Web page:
What are the traits of an average cop? A good cop? How about an exceptional cop?
When we present our class “Police Morale for Supervisors: It IS Your Problem!” these are questions we always ask to solicit group participation, and the bosses in the class are always able to come up with numerous traits for each category of cop. In general, the breakdown usually looks like this:
The average cop typically will be described in terms such as “usually meets expectations,” “on time,” “flies under the radar,” “requires direction and supervision,” “writes decent ‘basic’ reports,” and so on. They describe a cop who does the job well enough but needs the occasional push to go above and beyond, and whose day-to-day performance is generally reliable if uninspiring.
The good cop is obviously a step up from the average and receives praise for greater self-initiative, positive attitude translating into better performance, consistently reliable with investigations and reports, confidence, and above average job knowledge and skills. They are enjoyable to work with and supervise, and require guidance and mentoring more than discipline and management.
The exceptional cop is the good cop on overdrive; these LEOs consistently go the extra mile, confidently employ creative solutions to complex problems, take responsibility for their own development and job satisfaction, have pride in themselves and what they do, and become leaders on their shift and within the department no matter their rank or assignment. Bosses love supervising these cops because their self-sufficiency means they don’t have to hawk over them, and the really good supervisors are freed up to become better and more creative themselves.
And then we ask the supervisors in the class to describe what we call the malcontent cop, and this usually provokes a collective shudder, knowing side talk, and plenty of (sometimes colorful) adjectives to describes them. Words like lazy, angry, confrontational, troublemaking, and difficult describe the attitudes and attributes of the malcontents. “Requires near constant supervision,” “generates a lot of (legitimate) citizen complaints,” and “difficult to get them to do anything other than show up – if they even do that!” are just some of the common complaints bosses have about these officers. And there is one word that invariably makes its way into the discussion of malcontent cops: Poison. Their presence is described as a poison that begins to infect their teams, their shift, and the department. In many cases, the poison even seeps up the chain of command, infecting those who are supposed to lead and motivate!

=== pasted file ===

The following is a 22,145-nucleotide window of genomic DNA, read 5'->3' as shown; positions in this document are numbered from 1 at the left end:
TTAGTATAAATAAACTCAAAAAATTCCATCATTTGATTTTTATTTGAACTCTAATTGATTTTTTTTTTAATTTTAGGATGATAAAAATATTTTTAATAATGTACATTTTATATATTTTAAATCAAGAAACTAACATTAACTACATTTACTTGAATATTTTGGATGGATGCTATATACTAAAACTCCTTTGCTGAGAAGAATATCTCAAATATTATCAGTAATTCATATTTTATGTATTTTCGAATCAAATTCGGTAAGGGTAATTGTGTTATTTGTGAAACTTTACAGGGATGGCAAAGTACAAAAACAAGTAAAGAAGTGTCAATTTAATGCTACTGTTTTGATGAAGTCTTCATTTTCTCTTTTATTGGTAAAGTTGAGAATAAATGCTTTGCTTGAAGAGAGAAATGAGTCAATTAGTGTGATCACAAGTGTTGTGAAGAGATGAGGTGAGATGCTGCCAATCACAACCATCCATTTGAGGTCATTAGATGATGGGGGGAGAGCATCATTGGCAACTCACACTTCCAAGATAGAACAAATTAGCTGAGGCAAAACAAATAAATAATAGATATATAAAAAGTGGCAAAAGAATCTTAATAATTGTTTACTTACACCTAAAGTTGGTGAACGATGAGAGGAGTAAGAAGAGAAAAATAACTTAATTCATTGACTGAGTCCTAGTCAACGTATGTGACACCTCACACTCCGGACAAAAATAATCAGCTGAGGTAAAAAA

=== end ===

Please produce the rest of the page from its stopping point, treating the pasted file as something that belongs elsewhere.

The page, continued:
The experience of overseeing and trying to manage and motivate malcontent cops is universal among the supervisors we work with, and the stress it produces wears heavy on all of them. It becomes too easy to just discount the malcontents as lost causes, until we ask this question:
Look inside yourself now, and be really honest… Who in this room has ever been that malcontent cop? Who has ever been a pain in the ass to one or more of your bosses? Who in here might even be a malcontent supervisor right now?
The response is nearly universal. In every class almost every supervisor, if they are really being honest with themselves and us, will raise their hands.
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How would you answer that question? Have you ever been that malcontent cop?
I have been and I readily admit it.
Notice we don’t say “bad cop” or “unskilled cop” – the former implies someone “dirty” or dangerous, the latter incompetent – but merely “malcontent cop.” It has to do not with ability but morale, and the best of us can suffer from low morale. In fact, it’s a pretty safe bet we all will at some point or another in our careers. And although the Police Morale… class we teach is directed at LE supervisors and administrators, and designed to help them understand the power they hold to positively affect morale under their commands, you may not be supervised by someone who sees the power within themselves (or they may not care, frankly) and maintaining your morale will ultimately be up to you.
A New Year Personal Morale Check-up
In our last article, A New Year Relationship Check-up, we suggest looking at the new year as a time to evaluate how your interpersonal relationships – in particular, your relationship with your significant other – are doing and to decide if there is anything you can be doing differently or better. In that vein, let this be our challenge to you do the same with your morale.
How is your morale doing? What are the factors that contribute to your morale level? If your morale is low, what is in your power to change or mitigate the things that bring it down? If you were in your boss’s boots, how would you honestly rate you on the average/good/exceptional/malcontent scale? Do you still enjoy going to work each day, or is it a dreaded chore to pull yourself out of bed and into the uniform? Is your career choice the fulfillment of a dream or a regretted disappointment?
The simple fact is that we are not always going to be happy. It’s an inescapable truth we will all go through times of low morale, or questioning our choices, or wishing for something different. What is really most important to our overall morale and happiness, however, is how we choose to deal with these uncomfortable truths.
I’ve been there. So has Althea in her chosen profession. Surviving low morale is a skill set in its own right and one that’s critical for a successful career and life, and the first step is honest self-assessment. In the ongoing mission to address officer wellness, we will look certainly deeper at morale and how to boost it in coming articles, but for now we start with this question:
So… How are YOU doing, really?